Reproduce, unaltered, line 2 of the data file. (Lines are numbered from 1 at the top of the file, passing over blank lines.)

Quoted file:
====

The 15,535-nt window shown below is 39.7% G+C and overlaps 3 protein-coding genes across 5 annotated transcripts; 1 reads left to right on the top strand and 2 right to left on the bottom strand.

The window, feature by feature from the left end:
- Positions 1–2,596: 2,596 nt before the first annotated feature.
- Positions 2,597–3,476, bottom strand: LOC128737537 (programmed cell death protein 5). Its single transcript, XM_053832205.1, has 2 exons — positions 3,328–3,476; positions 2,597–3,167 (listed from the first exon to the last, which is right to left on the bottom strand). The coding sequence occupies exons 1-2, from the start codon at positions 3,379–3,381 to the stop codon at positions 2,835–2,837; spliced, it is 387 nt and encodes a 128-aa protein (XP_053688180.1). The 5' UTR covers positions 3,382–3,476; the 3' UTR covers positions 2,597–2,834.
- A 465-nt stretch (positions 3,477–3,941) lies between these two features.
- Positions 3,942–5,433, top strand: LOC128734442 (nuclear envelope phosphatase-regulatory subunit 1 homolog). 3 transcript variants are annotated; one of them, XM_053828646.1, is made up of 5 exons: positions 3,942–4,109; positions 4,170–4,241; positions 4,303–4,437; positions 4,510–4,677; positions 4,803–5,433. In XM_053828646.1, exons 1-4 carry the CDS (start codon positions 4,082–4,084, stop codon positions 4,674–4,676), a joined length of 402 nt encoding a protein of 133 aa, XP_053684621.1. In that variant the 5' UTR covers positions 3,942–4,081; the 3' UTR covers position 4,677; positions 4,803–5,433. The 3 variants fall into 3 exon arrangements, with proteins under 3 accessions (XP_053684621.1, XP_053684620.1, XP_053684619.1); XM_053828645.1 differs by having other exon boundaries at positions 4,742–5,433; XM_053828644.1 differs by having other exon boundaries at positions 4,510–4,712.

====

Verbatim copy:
The window, feature by feature from the left end: